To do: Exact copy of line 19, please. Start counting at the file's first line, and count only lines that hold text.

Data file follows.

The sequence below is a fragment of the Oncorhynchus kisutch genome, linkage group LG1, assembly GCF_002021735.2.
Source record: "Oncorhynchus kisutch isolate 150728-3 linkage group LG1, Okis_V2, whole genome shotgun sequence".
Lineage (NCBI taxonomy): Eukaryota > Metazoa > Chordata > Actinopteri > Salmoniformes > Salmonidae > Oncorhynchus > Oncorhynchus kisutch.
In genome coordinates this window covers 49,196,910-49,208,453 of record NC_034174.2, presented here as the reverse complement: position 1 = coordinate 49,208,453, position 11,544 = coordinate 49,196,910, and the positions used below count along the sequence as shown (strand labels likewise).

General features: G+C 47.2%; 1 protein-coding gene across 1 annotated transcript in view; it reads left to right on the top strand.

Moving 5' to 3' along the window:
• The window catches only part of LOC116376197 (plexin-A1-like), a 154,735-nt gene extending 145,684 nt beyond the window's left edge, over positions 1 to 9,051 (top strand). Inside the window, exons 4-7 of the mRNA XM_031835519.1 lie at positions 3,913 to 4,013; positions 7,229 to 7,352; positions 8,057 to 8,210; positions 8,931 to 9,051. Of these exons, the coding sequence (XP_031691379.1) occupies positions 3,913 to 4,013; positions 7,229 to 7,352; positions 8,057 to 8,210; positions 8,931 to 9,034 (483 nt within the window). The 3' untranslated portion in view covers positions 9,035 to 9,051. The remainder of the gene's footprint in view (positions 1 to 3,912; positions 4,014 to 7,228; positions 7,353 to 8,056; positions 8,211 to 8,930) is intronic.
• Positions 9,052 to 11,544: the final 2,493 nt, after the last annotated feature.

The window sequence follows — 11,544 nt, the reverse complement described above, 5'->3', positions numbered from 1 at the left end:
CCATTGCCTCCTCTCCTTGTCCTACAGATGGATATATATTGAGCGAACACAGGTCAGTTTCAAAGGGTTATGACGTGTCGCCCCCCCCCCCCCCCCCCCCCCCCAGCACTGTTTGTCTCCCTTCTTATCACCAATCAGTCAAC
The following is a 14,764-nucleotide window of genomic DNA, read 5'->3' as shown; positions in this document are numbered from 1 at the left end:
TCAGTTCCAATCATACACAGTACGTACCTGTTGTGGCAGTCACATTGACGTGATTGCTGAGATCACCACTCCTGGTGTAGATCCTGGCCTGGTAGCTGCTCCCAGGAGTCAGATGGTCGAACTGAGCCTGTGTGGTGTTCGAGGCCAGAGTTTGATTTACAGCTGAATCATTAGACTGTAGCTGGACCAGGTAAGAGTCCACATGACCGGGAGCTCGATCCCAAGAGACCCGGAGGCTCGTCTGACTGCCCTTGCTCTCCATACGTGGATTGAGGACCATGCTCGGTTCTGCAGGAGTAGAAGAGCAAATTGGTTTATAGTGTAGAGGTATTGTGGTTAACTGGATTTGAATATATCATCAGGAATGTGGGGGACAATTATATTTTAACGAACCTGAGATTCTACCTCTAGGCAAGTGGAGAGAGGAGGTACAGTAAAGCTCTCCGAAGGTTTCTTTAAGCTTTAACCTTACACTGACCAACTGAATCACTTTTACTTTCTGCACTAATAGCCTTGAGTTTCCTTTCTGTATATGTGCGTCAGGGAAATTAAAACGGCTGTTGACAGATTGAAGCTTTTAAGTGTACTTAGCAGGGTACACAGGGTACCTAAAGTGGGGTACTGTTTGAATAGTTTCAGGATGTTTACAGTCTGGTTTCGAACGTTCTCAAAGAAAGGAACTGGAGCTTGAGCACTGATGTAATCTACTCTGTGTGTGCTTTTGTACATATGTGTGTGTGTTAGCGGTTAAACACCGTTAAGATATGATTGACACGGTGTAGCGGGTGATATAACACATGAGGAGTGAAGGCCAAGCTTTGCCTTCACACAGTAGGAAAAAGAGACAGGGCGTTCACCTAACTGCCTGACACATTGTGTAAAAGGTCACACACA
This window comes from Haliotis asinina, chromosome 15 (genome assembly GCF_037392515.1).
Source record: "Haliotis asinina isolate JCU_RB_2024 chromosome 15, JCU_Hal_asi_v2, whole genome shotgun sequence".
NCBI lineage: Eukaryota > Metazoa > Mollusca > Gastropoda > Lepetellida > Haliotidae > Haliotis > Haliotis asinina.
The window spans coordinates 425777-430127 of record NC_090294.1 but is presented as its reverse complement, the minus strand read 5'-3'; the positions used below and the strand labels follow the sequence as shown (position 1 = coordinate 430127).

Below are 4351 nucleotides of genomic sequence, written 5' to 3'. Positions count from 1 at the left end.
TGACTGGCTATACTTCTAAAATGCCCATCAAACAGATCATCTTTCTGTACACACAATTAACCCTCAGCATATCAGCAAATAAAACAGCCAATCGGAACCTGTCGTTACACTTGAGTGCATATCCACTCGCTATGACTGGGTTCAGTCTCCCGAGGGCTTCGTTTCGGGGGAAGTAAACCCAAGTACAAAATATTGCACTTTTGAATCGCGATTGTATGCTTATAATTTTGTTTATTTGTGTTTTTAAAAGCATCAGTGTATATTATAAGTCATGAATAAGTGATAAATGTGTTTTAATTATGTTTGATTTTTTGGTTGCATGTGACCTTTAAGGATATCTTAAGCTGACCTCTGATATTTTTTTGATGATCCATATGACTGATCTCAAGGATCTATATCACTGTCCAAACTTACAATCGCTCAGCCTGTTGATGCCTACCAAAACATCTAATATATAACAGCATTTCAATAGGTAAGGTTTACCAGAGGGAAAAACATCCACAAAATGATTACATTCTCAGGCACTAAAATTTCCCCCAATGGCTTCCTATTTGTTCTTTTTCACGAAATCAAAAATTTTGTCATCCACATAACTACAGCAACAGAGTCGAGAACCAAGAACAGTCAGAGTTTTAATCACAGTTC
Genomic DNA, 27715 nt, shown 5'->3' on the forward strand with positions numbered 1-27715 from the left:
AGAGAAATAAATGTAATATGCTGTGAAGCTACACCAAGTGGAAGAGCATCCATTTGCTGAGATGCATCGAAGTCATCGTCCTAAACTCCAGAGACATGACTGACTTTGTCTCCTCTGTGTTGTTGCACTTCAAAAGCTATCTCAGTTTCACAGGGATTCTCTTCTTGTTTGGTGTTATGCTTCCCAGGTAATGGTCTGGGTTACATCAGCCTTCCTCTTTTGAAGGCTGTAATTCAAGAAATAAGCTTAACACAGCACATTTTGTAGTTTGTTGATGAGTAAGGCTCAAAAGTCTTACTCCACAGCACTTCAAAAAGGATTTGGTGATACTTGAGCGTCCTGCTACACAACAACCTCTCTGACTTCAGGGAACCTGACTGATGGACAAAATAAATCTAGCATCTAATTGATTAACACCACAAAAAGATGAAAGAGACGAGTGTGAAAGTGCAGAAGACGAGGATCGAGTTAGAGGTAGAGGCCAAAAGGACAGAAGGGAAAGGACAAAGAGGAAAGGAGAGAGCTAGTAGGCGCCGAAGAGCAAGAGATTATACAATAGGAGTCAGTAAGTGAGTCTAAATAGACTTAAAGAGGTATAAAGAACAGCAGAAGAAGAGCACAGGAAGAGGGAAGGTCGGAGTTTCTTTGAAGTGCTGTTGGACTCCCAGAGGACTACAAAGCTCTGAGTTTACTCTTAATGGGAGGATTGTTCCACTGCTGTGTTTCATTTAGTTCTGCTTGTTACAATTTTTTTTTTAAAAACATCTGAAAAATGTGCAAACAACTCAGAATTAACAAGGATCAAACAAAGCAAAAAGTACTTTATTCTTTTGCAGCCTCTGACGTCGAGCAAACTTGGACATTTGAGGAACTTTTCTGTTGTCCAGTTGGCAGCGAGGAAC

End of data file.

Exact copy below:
Genomic DNA, 27715 nt, shown 5'->3' on the forward strand with positions numbered 1-27715 from the left: